A series of blunders during the recent Absa Premiership fixture between AmaZulu and Kaizer Chiefs has cost PSL assistant referee Mervyn van Wyk his place on the Fifa referees panel.
This was confirmed by Safa head of referees Tenda Masikhwa yesterday.
Subsequently, the match official from Kimberley has been demoted to officiate in the lower league games as punishment for his poor performance in that game.
Van Wyk ruled out two AmaZulu goals for offside in their 2-0 defeat to Chiefs. It turned out after review that he had erred in not allowing one of the goals to stand.
“It’s true that he was nominated, but the [referees] committee felt that his performance on September 24 didn’t make the fact that he was recommended enough. I can confirm that his nomination has been withdrawn,” Masikhwa told City Press yesterday.
The referees committee confirmed on Friday that Van Wyk had been “sanctioned to four weeks of non-appointment in NSL matches”, alongside assistant referee Athuxolo Madela, who made some dubious decisions during the Chiefs versus Baroka league match on September 28.
Masikhwa said the pair would be monitored by technical instructors, who would later send a comprehensive report on their progress.
“They are sanctioned and are required to do regional matches as part of the rehabilitation process,” he said, adding that the five who were suspended last season were being reintegrated into the system.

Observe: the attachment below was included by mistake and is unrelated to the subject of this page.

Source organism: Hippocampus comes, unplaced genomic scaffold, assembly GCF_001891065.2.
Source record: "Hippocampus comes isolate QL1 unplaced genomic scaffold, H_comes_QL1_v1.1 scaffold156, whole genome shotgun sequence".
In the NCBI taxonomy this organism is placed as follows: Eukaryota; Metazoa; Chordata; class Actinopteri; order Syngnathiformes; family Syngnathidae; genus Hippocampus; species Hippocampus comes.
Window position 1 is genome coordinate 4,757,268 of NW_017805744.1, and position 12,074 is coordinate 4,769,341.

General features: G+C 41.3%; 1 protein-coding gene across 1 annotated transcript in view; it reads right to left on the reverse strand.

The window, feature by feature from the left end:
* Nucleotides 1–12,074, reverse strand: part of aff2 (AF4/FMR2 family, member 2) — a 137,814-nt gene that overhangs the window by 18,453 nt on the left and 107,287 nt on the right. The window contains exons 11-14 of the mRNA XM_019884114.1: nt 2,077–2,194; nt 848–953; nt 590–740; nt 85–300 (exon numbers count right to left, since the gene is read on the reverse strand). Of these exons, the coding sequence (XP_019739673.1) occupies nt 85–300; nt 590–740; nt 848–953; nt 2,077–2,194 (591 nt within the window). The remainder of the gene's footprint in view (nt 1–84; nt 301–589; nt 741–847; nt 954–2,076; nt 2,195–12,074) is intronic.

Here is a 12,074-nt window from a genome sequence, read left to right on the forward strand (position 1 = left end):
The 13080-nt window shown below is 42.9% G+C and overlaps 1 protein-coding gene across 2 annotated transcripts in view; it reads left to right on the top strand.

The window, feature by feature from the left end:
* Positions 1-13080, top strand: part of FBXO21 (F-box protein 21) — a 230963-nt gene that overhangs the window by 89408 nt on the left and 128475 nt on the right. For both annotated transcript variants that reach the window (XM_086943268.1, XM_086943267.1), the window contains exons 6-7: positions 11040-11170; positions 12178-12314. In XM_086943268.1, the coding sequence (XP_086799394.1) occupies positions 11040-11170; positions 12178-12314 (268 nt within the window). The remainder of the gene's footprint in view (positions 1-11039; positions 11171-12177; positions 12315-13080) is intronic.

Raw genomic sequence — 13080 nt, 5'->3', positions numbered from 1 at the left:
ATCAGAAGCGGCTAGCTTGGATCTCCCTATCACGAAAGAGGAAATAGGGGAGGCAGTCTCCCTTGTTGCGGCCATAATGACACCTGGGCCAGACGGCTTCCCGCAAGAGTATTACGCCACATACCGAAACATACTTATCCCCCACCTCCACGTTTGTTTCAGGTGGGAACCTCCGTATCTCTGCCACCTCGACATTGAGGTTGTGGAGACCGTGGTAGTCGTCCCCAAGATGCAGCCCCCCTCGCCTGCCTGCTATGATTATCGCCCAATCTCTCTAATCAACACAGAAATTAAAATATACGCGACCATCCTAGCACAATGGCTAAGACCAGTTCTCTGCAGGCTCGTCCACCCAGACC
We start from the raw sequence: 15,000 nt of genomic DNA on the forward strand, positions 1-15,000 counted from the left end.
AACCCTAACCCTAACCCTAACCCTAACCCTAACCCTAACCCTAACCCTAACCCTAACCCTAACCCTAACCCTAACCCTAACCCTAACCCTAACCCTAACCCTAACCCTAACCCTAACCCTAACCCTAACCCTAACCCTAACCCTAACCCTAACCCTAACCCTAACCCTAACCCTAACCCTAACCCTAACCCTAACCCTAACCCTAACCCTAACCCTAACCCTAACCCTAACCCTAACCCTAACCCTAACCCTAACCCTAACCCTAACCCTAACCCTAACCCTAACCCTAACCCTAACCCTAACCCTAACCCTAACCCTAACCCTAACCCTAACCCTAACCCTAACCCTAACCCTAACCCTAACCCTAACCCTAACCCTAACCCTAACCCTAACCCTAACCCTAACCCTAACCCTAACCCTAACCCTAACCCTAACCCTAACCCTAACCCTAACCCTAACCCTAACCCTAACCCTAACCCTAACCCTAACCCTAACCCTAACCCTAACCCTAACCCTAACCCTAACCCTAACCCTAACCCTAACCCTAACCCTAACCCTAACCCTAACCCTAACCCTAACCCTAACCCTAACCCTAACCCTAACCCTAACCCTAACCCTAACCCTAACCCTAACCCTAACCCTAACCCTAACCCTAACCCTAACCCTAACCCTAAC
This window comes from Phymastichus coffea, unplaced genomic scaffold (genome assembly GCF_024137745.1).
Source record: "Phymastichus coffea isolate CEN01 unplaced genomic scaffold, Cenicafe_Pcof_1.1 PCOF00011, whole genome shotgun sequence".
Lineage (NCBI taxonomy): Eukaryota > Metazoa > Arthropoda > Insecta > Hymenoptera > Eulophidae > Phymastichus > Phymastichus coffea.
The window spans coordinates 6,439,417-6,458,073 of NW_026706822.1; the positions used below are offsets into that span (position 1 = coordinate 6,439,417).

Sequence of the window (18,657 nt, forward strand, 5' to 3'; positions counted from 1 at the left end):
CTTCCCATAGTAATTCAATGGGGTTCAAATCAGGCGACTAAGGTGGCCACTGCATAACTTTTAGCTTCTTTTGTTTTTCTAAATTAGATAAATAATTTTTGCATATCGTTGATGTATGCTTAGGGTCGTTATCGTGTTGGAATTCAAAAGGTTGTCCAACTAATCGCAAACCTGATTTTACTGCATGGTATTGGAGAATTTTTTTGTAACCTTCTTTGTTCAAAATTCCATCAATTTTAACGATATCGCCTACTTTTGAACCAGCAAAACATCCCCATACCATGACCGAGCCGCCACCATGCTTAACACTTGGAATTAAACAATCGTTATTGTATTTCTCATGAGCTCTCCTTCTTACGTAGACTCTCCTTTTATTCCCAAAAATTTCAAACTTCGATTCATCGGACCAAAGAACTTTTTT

He confirmed that “action” had also been taken against another assistant referee, Shaun Oliver, who denied Khama Billiat a legitimate goal in Chiefs’ league game against Cape Town City in August.
This week, Mamelodi Sundowns coach Pitso Mosimane became the latest to lash out at erratic match officials after he claimed his side was denied a penalty in their game against Black Leopards on Tuesday. He commented live on TV in a post-match interview that Chiefs were “benefiting from the mistakes of the referees”.
Asked what the referees committee made of these remarks, Masikhwa said: “We usually leave that to the PSL to address such issues ... if the comment by the coach is in transgression of the club’s compliance manual or not.”
Mosimane is among those calling for the introduction of the video assistant referee (VAR) system in the local game.
“Our World Cup stadiums comply, why not? We have the capacity. The VAR will reduce the mistakes by the referees and the teams will benefit.”
Masikhwa said the local referees’ body was also keen to have the VAR in line with the world’s top leagues.
He said former PSL referee Jerome Damon, who is now an instructor at Fifa, would lead the process of training the local match officials on the VAR.
“This is not something that Safa can do alone, we need the buy-in from the PSL as well,” he said.
Masikhwa acknowledged that South Africa might have the resources for the VAR, but the country would still need more personnel to run the process. Safa currently has 90 match officials on its panel.
Masikhwa said only two local match officials – referee Victor Gomes and assistant referee Zakhele Siwela – had undergone VAR training.
The two attended a course in Cairo, Egypt, late last year. Siwela had already acquired extensive training prior to last year’s World Cup in Russia, where he was the only South African on the list to officiate at the global showpiece.
The VAR system was introduced in top-flight European football by the German Bundesliga and the Serie A in Italy at the start of the 2017/18 season.
The La Liga in Spain followed suit last season, while the English Premier League implemented the technology at the beginning of this campaign.